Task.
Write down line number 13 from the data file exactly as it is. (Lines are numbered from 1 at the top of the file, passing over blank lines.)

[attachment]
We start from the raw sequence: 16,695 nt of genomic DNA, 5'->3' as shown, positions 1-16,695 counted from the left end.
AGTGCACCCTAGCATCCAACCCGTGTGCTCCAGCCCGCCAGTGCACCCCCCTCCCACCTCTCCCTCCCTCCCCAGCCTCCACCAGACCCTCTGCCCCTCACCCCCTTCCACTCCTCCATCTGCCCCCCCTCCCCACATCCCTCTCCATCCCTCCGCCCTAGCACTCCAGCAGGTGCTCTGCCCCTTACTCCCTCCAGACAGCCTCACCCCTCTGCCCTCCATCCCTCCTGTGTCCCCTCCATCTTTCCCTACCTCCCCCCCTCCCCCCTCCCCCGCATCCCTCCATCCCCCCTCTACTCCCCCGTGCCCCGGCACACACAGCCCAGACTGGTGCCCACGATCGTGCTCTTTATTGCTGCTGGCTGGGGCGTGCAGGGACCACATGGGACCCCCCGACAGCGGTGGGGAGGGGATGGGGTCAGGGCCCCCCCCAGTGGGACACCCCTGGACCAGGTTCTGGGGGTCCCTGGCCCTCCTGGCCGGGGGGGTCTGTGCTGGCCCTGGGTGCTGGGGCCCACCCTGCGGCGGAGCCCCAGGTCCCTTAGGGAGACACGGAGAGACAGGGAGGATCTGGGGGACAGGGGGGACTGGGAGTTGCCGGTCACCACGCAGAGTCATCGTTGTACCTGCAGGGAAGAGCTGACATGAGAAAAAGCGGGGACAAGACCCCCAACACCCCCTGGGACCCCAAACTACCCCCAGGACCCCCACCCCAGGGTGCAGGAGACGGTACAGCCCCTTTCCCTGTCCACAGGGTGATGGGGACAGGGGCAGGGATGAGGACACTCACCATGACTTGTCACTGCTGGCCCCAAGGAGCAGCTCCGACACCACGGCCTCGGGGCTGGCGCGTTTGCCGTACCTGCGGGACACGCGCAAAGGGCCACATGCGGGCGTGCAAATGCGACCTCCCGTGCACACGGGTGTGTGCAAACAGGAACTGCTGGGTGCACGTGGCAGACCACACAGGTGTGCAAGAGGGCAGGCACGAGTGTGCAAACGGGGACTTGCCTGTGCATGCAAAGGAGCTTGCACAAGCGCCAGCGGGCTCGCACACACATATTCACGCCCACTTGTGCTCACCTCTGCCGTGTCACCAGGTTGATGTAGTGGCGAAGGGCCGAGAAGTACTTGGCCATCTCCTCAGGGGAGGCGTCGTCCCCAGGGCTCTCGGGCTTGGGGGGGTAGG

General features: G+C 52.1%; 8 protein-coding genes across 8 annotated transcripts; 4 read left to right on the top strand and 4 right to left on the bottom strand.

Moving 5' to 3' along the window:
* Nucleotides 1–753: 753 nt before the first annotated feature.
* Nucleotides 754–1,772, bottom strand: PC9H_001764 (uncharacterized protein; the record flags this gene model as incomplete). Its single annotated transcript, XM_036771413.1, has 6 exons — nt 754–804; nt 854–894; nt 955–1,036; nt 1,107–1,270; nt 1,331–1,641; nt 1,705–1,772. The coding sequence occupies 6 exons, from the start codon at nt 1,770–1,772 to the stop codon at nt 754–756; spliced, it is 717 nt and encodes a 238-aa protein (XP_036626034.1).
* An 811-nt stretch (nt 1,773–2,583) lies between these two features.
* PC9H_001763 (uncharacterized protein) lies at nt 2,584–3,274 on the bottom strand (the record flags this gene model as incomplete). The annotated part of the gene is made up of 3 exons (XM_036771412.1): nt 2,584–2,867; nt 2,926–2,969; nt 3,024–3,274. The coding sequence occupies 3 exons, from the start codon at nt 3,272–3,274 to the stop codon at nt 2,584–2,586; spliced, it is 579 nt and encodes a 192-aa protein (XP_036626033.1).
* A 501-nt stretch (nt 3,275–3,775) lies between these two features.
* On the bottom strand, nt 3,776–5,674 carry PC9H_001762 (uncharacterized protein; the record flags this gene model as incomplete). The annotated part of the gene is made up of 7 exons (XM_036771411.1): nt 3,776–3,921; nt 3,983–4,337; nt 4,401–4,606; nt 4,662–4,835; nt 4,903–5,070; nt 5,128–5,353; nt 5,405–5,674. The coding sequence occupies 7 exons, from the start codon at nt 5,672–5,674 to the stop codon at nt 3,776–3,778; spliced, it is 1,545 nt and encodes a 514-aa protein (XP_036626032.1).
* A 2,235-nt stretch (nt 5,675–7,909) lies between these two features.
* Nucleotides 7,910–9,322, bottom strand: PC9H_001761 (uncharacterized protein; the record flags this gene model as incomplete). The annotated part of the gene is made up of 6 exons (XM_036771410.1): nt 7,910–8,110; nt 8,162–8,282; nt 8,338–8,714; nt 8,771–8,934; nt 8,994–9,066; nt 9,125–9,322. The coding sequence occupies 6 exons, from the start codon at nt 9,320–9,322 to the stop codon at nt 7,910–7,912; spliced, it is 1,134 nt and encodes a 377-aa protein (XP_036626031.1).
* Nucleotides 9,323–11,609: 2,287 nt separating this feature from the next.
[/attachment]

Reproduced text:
* Nucleotides 9,323–11,609: 2,287 nt separating this feature from the next.